Low and Slow BBQ Turkey grills its turkey-based burgers, ribs, and sandwiches in an open fire tickling pieces of apple, cherry, and hickory wood. Load up on healthy protein with the turkey jerk burger with a small side of fries ($4.75, $0.35 extra with cheese), or sharpen fangs on a combo plate of barbecue ribs and tips ($10.95 for a small; $15.95 for a large). Unconventional turkey tacos ($2.25) or the turkey Polishes ($5.95) confuse taste buds without upsetting them, and sides such as the soy-oil-cooked french fries ($1.35 for a small; $2.35 for a large) complement any plate, including license plates. With the small catering tray, customers receive a choice of 18 turkey ribs, 12 turkey hot links, or a comparable amount of turkey tips heaped up with a sizable serving of fries and wheat bread.
The River Grove Sheffield's serves up much of the same menu as its Chicago brethren. Enjoy spacious indoor or outdoor seating as you edibly encounter a full slab of barbecue ribs ($18.95). Other entrees include beer-battered fish and chips ($12.95) and barbecue spaghetti ($10.95), served with choice of smoked chicken, pulled pork, or brisket. Or munch on a barbecue platter, including smoked sausage ($9.95), smoked chicken ($9.95), or the combo platter ($16.95), with a choice of any two of Sheffield's barbecue options. In addition to ample parking, delivery, and HDTV-viewing options, the River Grove location also offers live entertainment on weekends—ideal for locals who have just realized that their television is a fish tank.
Sweet Baby Ray's slow-smokes and cooks savory barbecue comestibles for lunch and dinner. Stuff your socks with wet-wipes and begin with an appetizer of fried calamari ($8.99), served with fresh lemon and house marinara, or skip ahead to a half slab of oxford-blouse-staining baby-back ribs ($14.99 at dinner, $12.99 at lunch). A pulled-pork plate ($12.99 at dinner, $10.99 at lunch) is seasoned in a house-made rub and smoked for up to 12 hours before being hand-pulled and served up with Sweet Baby Ray's signature barbecue sauce for a stomach-grumble-snuffing meatsperience. If meaty isn't your cup of sports drink, order up a plate of smoked tomato rigatoni ($10.99), penne pasta bathed in house marinara and topped with parmesan cheese.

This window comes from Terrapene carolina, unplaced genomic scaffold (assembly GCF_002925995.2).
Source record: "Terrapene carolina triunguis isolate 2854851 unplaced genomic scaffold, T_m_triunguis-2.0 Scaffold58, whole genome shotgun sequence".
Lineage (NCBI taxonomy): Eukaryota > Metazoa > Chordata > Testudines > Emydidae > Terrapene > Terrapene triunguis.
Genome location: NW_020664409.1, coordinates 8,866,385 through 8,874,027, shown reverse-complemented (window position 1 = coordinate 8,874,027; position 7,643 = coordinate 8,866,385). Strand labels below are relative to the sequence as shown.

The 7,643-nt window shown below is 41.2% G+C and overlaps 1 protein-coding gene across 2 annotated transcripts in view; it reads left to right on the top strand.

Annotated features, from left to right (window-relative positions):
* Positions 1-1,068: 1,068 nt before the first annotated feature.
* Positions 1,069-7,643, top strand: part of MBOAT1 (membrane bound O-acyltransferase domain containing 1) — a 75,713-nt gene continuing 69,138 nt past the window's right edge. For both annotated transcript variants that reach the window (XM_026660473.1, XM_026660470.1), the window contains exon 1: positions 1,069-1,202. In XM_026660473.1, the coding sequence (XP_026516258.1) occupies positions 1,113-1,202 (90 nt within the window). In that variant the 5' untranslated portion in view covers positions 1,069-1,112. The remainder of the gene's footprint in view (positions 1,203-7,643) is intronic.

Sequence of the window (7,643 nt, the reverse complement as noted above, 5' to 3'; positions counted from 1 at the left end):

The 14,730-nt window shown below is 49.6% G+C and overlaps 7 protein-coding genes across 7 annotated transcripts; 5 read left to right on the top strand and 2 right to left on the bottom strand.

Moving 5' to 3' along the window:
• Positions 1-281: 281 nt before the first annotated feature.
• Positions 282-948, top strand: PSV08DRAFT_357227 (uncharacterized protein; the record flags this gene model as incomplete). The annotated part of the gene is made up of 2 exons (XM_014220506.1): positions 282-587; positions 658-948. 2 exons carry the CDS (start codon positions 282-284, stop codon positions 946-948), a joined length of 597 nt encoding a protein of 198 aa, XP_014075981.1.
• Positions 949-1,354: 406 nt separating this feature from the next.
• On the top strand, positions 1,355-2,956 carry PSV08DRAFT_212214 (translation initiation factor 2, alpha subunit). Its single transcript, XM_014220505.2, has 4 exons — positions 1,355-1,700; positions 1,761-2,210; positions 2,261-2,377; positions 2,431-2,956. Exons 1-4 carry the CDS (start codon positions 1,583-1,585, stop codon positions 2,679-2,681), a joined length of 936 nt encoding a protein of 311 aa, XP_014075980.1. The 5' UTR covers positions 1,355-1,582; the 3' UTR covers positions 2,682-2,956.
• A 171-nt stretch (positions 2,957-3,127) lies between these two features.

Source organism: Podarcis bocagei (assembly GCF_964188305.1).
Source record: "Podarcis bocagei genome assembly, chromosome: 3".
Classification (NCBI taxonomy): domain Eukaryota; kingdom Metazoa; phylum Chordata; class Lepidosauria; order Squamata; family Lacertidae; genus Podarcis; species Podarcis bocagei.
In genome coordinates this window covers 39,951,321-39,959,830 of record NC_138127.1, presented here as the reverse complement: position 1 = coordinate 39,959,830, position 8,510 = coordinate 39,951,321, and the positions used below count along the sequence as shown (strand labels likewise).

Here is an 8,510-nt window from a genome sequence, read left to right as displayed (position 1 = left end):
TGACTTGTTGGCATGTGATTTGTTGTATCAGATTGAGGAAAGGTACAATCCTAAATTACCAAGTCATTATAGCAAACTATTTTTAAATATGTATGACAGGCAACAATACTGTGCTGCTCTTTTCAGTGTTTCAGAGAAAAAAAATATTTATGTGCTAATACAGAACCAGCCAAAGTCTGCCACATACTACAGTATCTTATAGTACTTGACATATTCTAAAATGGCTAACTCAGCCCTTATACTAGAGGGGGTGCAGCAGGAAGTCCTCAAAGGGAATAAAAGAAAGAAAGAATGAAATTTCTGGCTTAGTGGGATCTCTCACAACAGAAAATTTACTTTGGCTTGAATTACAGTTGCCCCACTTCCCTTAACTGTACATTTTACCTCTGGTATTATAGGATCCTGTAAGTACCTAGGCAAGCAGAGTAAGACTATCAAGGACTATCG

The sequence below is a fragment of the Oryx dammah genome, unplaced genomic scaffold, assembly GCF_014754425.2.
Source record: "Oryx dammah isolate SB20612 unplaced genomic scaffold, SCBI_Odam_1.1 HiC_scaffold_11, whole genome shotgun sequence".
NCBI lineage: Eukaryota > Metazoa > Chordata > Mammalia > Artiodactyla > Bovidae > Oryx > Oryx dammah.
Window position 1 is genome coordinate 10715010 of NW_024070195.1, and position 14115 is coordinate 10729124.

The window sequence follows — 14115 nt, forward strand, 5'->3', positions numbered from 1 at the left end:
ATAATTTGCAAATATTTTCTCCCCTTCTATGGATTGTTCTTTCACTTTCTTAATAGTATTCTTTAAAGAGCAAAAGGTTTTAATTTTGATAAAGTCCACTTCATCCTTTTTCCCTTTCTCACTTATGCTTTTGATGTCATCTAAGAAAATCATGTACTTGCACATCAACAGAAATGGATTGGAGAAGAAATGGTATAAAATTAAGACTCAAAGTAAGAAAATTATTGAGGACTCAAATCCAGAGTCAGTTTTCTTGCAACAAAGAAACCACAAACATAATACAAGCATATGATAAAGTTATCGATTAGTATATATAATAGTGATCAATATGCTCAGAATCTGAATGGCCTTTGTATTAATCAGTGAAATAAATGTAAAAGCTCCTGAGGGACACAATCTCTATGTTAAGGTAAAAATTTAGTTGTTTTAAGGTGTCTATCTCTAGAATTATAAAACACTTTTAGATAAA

At a three-times-weekly gathering at A’s Bar, The Chubby Bullfrog combines fine cheeses and smooth sips of five 6-ounce import and craft beers with sausages provided by Perl’s All American Sausage Company and Chicago mainstay G.I. Joe, The Sausage Man, a traveling meat salesman featured on ABC’s 190 North. Sausages' smoky notes commingle with beers' bitter and sharp accents, sending a wave of flavor crashing over sleeping taste buds and destroying their sandcastles. If the Chicago Bears play during Sunday’s class, students receive free food.
It takes at least a day to prepare every meal at Smokin' Woody's. After it's sourced from a local, family-owned business, each piece of meat gets rubbed with a signature spice mix. Then it's left to sit in the kitchen overnight, where it absorbs all those the flavors and spreads gossip about who has the best marbling. Next, the meat is smoked in-house over crackling hickory logs, seared on a grill, and served with spoonfuls of sauce. This process may sound simple, but each slab of meat also has its own designated cooking time and prep techniques. The popular pulled pork, for example, is smoked for 12 hours before it's pulled by hand and paired with classic sides, such as baked beans and coleslaw.
The menu also spotlights expertly charred burgers, spicy pork sausages, and slabs of ribs. Those who want to sample multiple meats can order a combo meal or family dinner, bookended by a bowl of homemade smoked chicken noodle soup and a homemade dessert, such as apple pie or homemade coconut custard pie.
Framed movie posters and classic rock records line the peach and yellow walls at El’s Kitchen, a DePaul-area eatery that serves up American comfort cuisine alongside local and imported brews and handmade cocktails from the tidy wooden bar. The cozy interior shrouds diners in a web of free WiFi and the seasonal patio encourages outdoor fork duels during the warmer months. The menu brims with savory offerings in the form of whole-wheat mac ‘n’ cheese and El’s southern fried chicken. Youngsters revel in their choice of a trio of kid-friendly meals, and adults can swill sips of craft suds or fittingly monikered cocktails such as the azure-tinted Blue Velvet or the ’80s classic Breakfast Club.